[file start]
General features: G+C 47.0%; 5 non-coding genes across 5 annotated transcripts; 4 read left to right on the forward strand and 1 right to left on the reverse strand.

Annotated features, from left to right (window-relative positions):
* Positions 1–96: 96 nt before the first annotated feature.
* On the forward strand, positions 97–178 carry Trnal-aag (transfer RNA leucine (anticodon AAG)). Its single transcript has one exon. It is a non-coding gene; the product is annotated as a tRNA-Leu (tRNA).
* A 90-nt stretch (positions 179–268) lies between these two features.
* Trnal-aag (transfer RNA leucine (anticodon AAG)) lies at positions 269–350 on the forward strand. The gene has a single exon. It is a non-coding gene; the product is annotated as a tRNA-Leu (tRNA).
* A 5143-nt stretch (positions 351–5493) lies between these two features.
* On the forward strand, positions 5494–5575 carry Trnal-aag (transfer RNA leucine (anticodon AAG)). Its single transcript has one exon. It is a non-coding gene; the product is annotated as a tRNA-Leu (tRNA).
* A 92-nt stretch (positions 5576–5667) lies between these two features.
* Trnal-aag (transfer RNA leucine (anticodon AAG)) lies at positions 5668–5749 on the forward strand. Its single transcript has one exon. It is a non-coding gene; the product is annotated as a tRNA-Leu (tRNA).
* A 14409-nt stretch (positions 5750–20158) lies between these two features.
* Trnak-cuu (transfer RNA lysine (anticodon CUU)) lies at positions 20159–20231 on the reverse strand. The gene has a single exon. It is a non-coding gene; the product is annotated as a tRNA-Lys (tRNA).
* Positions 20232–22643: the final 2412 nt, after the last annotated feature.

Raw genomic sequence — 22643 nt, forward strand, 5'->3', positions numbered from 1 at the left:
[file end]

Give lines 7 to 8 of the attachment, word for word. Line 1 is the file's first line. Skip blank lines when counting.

* A 5143-nt stretch (positions 351–5493) lies between these two features.
* On the forward strand, positions 5494–5575 carry Trnal-aag (transfer RNA leucine (anticodon AAG)). Its single transcript has one exon. It is a non-coding gene; the product is annotated as a tRNA-Leu (tRNA).